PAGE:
its purpose was to show that.• Metformin (Glucophage) may be another option for women with gestational diabetes. compared with insulin. metformin is not associated with an increase in perinatal complications . • The Metformin in Gestational Diabetes (MiG) trial randomized 751 women with gestational diabetes to open treatment with metformin (plus insulin.28 The trial was designed as a noninferiority study. if needed) or insulin alone.

• The ADA recommends screening for congenital anomalies in women with gestational diabetes who present with evidence of preexisting hyperglycemia. and ultrasound assessment for estimated fetal weight and macrosomia. such as an A1C level greater than 7 percent.Fetal Surveillance • Fetal surveillance can be divided into screening for congenital anomalies. or a diagnosis of gestational diabetes in the first trimester. • Women with these findings are more likely to have unrecognized pregestational diabetes and are therefore at higher risk of fetal malformation from exposure to hyperglycemia during organogenesis. monitoring for fetal well-being. a fasting glucose level greater than 120 mg per dL. .

. it is advisable to measure blood glucose levels on admission. women who are taking medication for gestational diabetes require more frequent glucose monitoring. however. • most patients who require insulin are euglycemic in labor and do not require active management of glucose levels.Intrapartum Management • Patients with diet-controlled gestational diabetes typically do not require active glucose management in labor. In contrast. typically with hourly evaluations.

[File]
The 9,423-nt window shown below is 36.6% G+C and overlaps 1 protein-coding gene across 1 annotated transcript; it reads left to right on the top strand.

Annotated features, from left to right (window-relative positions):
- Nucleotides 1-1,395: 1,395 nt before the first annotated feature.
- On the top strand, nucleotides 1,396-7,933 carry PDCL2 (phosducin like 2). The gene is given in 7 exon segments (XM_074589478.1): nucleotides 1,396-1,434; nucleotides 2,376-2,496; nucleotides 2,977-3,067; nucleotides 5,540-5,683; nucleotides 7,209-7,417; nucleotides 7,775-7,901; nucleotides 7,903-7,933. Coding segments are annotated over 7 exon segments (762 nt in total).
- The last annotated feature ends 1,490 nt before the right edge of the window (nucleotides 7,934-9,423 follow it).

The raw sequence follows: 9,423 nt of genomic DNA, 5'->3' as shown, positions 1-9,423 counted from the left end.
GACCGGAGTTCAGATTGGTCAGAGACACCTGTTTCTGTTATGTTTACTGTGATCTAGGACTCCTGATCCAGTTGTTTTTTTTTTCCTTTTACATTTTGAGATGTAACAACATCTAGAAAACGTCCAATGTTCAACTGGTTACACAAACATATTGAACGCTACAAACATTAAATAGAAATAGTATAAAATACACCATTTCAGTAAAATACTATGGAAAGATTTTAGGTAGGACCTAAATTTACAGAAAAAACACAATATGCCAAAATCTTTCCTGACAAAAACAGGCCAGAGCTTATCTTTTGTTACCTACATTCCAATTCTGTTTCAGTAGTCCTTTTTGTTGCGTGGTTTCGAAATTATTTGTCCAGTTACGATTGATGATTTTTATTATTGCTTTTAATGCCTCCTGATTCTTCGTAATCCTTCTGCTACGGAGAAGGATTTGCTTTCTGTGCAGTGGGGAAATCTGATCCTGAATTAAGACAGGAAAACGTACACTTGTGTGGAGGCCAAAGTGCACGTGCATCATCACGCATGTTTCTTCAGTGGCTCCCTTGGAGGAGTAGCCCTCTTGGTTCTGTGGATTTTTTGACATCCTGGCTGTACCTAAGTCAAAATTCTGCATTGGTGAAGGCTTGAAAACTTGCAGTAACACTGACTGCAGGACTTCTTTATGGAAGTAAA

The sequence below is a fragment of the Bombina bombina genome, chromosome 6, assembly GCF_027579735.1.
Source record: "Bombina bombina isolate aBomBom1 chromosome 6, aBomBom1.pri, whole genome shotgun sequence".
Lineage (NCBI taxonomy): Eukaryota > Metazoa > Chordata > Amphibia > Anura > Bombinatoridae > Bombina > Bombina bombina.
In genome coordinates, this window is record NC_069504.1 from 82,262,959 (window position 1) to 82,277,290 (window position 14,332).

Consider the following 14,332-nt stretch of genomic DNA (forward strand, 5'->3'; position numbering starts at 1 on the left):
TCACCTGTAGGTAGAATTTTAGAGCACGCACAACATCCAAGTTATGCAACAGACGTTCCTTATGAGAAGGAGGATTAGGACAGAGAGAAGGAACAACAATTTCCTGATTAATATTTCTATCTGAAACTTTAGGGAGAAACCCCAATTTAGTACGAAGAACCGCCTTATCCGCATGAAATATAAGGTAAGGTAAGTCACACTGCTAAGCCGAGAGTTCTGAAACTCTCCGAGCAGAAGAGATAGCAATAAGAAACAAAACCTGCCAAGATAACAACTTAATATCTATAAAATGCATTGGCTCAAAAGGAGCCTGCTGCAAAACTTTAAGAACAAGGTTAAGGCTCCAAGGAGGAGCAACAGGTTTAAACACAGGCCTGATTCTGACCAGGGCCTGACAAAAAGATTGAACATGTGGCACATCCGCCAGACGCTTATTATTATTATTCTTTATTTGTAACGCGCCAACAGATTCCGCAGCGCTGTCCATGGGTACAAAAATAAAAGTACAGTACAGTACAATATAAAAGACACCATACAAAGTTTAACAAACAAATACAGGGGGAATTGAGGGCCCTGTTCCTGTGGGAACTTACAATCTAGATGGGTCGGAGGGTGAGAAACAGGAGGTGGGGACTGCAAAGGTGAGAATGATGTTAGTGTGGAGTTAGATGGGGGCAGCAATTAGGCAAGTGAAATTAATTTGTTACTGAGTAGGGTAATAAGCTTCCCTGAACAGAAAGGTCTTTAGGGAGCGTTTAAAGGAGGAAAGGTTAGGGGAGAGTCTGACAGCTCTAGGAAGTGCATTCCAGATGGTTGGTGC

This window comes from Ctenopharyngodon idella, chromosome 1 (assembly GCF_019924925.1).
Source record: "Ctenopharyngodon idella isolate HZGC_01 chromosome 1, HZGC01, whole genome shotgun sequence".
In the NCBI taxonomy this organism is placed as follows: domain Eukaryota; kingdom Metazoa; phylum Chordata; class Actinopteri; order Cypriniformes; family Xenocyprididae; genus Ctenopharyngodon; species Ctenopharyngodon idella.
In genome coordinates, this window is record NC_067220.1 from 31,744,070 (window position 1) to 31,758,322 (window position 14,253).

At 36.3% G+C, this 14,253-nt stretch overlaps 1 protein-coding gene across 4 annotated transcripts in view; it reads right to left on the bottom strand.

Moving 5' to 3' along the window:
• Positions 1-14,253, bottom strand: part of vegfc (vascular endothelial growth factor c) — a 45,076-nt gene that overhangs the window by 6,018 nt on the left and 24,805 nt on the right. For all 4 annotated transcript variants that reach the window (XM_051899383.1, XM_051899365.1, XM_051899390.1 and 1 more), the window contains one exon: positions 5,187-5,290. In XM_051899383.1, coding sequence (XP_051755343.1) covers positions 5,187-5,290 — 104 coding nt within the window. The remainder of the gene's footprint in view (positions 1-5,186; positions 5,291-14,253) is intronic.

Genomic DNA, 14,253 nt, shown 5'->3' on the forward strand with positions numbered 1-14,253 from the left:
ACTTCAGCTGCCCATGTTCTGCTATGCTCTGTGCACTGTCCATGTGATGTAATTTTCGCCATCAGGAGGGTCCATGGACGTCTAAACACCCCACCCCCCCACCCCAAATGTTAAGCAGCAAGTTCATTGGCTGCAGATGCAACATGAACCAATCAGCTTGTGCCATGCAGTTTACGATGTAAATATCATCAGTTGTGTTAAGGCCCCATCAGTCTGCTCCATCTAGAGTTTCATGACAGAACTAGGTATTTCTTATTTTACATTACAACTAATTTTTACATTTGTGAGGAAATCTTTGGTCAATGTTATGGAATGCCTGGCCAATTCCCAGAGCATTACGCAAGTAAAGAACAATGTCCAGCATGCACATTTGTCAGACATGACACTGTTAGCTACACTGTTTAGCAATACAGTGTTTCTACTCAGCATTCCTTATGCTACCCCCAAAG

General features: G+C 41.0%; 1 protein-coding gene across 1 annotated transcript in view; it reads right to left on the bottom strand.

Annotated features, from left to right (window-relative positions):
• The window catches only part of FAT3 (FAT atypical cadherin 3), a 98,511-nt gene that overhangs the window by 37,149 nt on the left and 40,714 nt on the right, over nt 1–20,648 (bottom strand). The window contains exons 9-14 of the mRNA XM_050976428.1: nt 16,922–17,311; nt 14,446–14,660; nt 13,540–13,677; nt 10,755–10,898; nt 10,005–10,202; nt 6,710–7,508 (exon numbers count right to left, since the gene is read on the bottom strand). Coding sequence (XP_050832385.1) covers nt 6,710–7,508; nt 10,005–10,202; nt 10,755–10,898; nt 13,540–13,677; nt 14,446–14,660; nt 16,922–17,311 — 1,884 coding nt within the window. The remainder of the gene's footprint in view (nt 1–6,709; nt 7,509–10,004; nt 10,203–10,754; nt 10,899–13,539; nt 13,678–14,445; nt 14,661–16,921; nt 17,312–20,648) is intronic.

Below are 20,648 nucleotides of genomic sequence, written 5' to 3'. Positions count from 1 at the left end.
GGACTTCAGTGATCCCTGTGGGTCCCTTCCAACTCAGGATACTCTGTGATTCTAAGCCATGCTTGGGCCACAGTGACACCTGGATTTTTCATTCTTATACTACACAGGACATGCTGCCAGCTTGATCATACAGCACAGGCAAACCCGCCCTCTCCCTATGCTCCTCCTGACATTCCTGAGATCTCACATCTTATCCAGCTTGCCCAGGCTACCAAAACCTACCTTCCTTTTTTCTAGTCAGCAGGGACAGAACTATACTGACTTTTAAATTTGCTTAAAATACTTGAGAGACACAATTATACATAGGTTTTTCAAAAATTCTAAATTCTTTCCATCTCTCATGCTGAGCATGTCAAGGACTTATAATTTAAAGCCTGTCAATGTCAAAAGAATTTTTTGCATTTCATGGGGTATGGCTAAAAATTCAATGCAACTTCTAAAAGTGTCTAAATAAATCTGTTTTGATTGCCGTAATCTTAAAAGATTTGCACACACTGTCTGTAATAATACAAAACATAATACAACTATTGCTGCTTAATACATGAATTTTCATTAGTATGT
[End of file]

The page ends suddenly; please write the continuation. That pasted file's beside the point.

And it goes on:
• In the setting of gestational diabetes. estimated fetal weight greater than 4.500 g) serves as a surrogate marker of adverse maternal and neonatal outcomes .DELIVERY • Preferred method and timing of delivery in women with gestational diabetes are determined by expert opinion because of the lack of definitive data. macrosomia (i..e.

amniocentesis should be strongly considered to assess for fetal lung maturity . • If this option is chosen in the absence of maternal or fetal compromise. many physicians still opt to facilitate delivery before 39 weeks’ gestation. as well as the medicolegal climate.• Based on the limited data.

although it is prudent to check glucose levels before discharge. . • Approximately 50 percent of women with gestational diabetes will develop type 2 diabetes within five to 10 years.Postpartum Maternal Management • Most women with gestational diabetes do not require insulin therapy following delivery.

it also seems reasonable that the lifestyle recommendations of the Diabetes Prevention Program would be applicable. and modifying the diet for specific weight-loss goals. • Recommendations to promote postpartum weight loss and decrease the incidence of type 2 diabetes include breastfeeding. exercising at a moderate intensity for at least 150 minutes per week.• Because women with a history of gestational diabetes are at risk of type 2 diabetes. .

Sign up to vote on this title
UsefulNot useful